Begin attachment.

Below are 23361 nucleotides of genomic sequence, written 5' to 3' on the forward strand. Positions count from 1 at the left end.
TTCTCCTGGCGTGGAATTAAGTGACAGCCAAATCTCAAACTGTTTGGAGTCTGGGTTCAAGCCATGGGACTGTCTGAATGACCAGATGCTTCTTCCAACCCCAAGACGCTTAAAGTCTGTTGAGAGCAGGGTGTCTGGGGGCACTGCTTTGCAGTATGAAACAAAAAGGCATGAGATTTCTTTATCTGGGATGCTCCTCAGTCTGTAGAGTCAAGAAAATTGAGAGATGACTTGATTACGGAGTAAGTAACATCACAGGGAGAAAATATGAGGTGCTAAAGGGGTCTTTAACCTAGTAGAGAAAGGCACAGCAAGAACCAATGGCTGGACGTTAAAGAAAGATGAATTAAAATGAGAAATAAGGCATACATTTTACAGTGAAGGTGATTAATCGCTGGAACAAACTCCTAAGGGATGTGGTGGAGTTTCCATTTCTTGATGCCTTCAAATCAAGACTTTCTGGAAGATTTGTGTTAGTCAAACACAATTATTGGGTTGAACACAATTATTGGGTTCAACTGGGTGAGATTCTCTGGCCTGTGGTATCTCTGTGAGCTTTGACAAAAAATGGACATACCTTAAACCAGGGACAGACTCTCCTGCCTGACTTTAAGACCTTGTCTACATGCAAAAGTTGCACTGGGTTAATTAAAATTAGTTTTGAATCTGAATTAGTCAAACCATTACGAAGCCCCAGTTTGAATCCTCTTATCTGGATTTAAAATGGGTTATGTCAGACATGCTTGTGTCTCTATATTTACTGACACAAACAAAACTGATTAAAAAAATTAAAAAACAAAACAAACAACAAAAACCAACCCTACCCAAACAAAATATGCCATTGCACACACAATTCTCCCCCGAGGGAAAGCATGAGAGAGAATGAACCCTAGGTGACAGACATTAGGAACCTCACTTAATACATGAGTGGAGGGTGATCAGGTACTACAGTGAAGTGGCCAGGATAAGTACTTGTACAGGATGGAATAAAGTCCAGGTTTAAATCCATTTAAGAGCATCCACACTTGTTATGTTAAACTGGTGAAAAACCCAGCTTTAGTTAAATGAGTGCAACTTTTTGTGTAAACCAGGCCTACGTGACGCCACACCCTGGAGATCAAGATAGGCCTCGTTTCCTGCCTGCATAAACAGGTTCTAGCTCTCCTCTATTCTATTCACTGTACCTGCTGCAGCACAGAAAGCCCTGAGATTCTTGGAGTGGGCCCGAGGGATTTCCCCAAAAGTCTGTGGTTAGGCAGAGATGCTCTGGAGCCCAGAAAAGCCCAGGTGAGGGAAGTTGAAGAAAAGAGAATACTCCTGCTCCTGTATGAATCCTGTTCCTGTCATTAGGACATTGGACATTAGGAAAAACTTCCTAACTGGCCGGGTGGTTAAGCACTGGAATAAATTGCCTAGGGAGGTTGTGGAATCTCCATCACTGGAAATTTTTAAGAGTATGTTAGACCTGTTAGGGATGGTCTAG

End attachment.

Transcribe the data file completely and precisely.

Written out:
Below are 23361 nucleotides of genomic sequence, written 5' to 3' on the forward strand. Positions count from 1 at the left end.
TTCTCCTGGCGTGGAATTAAGTGACAGCCAAATCTCAAACTGTTTGGAGTCTGGGTTCAAGCCATGGGACTGTCTGAATGACCAGATGCTTCTTCCAACCCCAAGACGCTTAAAGTCTGTTGAGAGCAGGGTGTCTGGGGGCACTGCTTTGCAGTATGAAACAAAAAGGCATGAGATTTCTTTATCTGGGATGCTCCTCAGTCTGTAGAGTCAAGAAAATTGAGAGATGACTTGATTACGGAGTAAGTAACATCACAGGGAGAAAATATGAGGTGCTAAAGGGGTCTTTAACCTAGTAGAGAAAGGCACAGCAAGAACCAATGGCTGGACGTTAAAGAAAGATGAATTAAAATGAGAAATAAGGCATACATTTTACAGTGAAGGTGATTAATCGCTGGAACAAACTCCTAAGGGATGTGGTGGAGTTTCCATTTCTTGATGCCTTCAAATCAAGACTTTCTGGAAGATTTGTGTTAGTCAAACACAATTATTGGGTTGAACACAATTATTGGGTTCAACTGGGTGAGATTCTCTGGCCTGTGGTATCTCTGTGAGCTTTGACAAAAAATGGACATACCTTAAACCAGGGACAGACTCTCCTGCCTGACTTTAAGACCTTGTCTACATGCAAAAGTTGCACTGGGTTAATTAAAATTAGTTTTGAATCTGAATTAGTCAAACCATTACGAAGCCCCAGTTTGAATCCTCTTATCTGGATTTAAAATGGGTTATGTCAGACATGCTTGTGTCTCTATATTTACTGACACAAACAAAACTGATTAAAAAAATTAAAAAACAAAACAAACAACAAAAACCAACCCTACCCAAACAAAATATGCCATTGCACACACAATTCTCCCCCGAGGGAAAGCATGAGAGAGAATGAACCCTAGGTGACAGACATTAGGAACCTCACTTAATACATGAGTGGAGGGTGATCAGGTACTACAGTGAAGTGGCCAGGATAAGTACTTGTACAGGATGGAATAAAGTCCAGGTTTAAATCCATTTAAGAGCATCCACACTTGTTATGTTAAACTGGTGAAAAACCCAGCTTTAGTTAAATGAGTGCAACTTTTTGTGTAAACCAGGCCTACGTGACGCCACACCCTGGAGATCAAGATAGGCCTCGTTTCCTGCCTGCATAAACAGGTTCTAGCTCTCCTCTATTCTATTCACTGTACCTGCTGCAGCACAGAAAGCCCTGAGATTCTTGGAGTGGGCCCGAGGGATTTCCCCAAAAGTCTGTGGTTAGGCAGAGATGCTCTGGAGCCCAGAAAAGCCCAGGTGAGGGAAGTTGAAGAAAAGAGAATACTCCTGCTCCTGTATGAATCCTGTTCCTGTCATTAGGACATTGGACATTAGGAAAAACTTCCTAACTGGCCGGGTGGTTAAGCACTGGAATAAATTGCCTAGGGAGGTTGTGGAATCTCCATCACTGGAAATTTTTAAGAGTATGTTAGACCTGTTAGGGATGGTCTAG